USA - Plastics epidemic: Let's not waste the opportunity to tackle waste
With coronavirus cases rising in many places around the United States and health officials predicting a second wave to come, there’s no doubt that personal protective equipment (PPE) items like gloves and masks are here to stay.
Globally, the numbers are shocking. Scientists recently estimated that 129 billion face masks and 65 billion gloves have been used around the world every month. Unfortunately, most of these items are single-use and — because they are biohazards, among other reasons — cannot be recycled. So while PPE is absolutely critical to tackling the pandemic, we must address the increased strain that they place on our already overburdened waste management systems if we want to avoid aggravating another crisis: ocean plastic pollution.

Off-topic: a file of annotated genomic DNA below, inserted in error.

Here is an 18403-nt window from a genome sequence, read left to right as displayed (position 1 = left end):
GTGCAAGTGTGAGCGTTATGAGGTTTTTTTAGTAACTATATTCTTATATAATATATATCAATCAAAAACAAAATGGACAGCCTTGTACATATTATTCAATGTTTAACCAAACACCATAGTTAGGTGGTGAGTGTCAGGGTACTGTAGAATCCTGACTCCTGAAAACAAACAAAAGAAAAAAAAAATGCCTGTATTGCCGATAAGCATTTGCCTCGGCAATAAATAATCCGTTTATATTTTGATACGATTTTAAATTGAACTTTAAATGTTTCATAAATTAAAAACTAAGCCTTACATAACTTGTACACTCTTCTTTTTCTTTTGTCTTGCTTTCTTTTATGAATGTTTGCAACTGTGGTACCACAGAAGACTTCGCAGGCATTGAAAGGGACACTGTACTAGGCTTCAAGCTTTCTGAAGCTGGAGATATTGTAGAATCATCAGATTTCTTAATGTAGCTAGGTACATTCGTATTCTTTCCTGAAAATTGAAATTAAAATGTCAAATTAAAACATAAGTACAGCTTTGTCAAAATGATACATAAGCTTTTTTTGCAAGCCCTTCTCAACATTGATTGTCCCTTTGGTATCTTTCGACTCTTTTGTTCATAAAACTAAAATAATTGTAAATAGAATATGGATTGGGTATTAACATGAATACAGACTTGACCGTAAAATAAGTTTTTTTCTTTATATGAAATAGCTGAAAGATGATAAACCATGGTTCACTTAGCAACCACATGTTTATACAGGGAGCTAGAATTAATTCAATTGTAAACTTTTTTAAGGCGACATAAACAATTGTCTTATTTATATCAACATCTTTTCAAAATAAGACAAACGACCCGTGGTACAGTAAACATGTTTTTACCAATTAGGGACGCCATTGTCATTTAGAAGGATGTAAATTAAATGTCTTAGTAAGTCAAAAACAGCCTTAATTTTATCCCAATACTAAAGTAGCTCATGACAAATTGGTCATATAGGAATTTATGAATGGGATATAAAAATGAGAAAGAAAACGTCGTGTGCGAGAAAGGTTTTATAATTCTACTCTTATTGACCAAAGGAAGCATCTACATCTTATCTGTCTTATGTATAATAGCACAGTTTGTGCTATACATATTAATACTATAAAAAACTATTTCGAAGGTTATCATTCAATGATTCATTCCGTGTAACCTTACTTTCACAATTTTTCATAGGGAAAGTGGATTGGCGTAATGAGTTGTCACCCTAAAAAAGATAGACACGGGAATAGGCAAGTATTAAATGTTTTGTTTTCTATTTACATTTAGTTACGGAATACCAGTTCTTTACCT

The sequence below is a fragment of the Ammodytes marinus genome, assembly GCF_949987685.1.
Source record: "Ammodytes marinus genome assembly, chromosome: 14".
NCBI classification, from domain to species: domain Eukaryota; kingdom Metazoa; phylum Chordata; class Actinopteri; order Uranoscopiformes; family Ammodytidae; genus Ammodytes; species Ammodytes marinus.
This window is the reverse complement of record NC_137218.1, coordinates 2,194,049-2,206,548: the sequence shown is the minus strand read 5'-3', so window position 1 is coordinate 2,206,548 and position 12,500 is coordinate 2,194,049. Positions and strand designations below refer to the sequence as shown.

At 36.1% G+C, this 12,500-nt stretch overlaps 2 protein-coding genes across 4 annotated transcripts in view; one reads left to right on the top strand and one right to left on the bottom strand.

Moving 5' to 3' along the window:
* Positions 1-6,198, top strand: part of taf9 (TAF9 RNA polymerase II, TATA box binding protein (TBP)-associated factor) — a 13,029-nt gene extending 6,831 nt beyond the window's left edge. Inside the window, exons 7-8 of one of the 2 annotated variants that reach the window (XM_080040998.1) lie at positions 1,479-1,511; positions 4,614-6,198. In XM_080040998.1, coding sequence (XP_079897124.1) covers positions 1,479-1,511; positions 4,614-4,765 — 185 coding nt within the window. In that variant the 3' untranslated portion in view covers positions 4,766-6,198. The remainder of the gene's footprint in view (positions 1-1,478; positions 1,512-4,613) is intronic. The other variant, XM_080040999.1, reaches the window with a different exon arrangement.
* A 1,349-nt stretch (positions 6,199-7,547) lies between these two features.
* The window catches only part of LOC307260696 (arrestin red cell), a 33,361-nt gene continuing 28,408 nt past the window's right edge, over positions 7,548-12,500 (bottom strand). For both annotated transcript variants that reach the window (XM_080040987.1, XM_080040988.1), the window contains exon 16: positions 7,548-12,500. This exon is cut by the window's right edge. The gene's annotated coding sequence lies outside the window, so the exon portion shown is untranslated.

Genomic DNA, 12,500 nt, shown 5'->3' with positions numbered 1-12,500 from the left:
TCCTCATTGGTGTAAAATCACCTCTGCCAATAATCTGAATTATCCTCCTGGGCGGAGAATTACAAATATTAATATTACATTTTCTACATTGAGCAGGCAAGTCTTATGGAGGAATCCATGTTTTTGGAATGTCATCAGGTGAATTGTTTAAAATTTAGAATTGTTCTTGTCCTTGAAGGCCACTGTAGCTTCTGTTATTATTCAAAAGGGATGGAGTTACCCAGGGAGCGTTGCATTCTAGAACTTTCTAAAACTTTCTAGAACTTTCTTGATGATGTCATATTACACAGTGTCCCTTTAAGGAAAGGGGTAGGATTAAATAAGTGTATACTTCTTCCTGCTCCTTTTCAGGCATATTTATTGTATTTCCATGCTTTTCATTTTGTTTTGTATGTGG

Single-use masks and gloves are made of plastics, meaning these items do not biodegrade over time. As unsightly as single-use PPE litter is on land, it may very well be deadly once in the ocean. We can expect lightweight, synthetic gloves to behave similarly to plastic bags, for example, which easily snag on underwater structures and are often mistaken for jellyfish by foraging sea turtles and other ocean creatures. In fact, research I co-authored with my colleagues at Ocean Conservancy as well as CSIRO suggests that plastic bags are among the top five deadliest forms of marine debris.